We perform waveform cross correlation and high precision relocation of both background seismicity and seismicity triggered by periodic slow earthquakes at Kilauea Volcano's mobile south flank. We demonstrate that the triggered seismicity dominantly occurs on several preexisting fault zones at the Hilina region. Regardless of the velocity model employed, the relocated earthquake epicenters and triggered seismicity localize onto distinct fault zones that form streaks aligned with the slow earthquake surface displacements determined from GPS. Due to the unknown effects of velocity heterogeneity and nonideal station coverage, our relocation analyses cannot distinguish whether some of these fault zones occur within the volcanic crust at shallow depths or whether all occur on the decollement between the volcano and preexisting oceanic crust at depths of ???8 km. Nonetheless, these Hilina fault zones consistently respond to stress perturbations from nearby slow earthquakes. Copyright 2007 by the American Geophysical Union.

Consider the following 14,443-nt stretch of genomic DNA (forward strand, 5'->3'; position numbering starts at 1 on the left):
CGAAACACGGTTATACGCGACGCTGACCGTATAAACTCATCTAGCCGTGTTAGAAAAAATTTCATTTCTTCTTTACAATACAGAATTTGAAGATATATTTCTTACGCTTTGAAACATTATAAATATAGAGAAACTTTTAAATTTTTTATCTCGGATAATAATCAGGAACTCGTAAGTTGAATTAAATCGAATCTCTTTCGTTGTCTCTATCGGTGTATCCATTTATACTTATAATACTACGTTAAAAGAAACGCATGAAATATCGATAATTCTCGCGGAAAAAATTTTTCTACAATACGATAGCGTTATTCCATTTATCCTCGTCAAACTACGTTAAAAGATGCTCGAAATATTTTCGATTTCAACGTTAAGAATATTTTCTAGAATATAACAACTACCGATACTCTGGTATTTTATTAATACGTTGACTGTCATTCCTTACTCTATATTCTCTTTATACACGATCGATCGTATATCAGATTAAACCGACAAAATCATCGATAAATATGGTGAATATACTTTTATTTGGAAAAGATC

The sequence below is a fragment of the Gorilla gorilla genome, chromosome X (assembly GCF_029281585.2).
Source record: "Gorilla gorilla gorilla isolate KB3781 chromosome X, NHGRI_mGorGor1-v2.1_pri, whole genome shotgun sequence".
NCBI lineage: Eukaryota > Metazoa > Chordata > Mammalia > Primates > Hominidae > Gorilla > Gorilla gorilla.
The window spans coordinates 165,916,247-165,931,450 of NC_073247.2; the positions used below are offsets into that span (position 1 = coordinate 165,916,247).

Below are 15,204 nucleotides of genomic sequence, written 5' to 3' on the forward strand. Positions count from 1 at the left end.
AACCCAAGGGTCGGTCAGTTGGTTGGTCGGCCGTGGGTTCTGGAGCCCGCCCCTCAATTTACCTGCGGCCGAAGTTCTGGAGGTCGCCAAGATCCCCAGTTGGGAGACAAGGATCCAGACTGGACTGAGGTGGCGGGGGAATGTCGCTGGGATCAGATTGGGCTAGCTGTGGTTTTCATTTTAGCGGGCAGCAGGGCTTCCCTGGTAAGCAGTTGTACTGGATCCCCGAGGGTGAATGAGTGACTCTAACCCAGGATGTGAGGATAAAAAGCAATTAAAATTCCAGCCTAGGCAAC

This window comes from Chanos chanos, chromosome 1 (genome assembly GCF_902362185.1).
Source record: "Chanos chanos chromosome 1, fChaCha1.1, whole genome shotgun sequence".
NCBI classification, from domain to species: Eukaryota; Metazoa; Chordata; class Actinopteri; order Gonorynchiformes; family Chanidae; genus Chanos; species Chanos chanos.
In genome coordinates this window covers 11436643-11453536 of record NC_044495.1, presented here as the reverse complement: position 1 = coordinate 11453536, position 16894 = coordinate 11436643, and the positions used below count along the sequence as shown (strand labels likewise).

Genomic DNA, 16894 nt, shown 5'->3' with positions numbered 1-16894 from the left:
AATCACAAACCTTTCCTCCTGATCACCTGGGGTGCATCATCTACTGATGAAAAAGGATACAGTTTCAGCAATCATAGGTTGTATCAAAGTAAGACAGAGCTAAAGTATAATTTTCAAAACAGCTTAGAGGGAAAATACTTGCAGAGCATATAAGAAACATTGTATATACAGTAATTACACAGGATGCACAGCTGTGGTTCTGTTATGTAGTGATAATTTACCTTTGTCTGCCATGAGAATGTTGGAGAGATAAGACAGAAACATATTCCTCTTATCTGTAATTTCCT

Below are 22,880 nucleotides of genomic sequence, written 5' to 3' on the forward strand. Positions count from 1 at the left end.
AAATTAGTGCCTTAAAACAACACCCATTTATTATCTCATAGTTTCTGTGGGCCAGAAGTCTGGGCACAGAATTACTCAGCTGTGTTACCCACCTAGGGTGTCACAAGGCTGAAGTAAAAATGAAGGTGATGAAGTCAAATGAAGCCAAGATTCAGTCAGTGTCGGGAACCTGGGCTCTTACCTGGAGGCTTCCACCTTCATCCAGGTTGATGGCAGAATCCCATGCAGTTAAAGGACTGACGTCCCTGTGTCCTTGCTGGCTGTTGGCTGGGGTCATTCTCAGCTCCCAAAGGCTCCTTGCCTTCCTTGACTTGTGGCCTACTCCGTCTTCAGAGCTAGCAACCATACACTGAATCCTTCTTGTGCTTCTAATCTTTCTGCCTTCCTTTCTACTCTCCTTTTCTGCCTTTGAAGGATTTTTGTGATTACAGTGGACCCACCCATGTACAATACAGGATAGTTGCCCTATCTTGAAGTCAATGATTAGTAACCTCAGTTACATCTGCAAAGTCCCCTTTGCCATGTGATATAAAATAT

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Microearthquake streaks and seismicity triggered by slow earthquakes on the mobile south flank of Kilauea Volcano, Hawai'i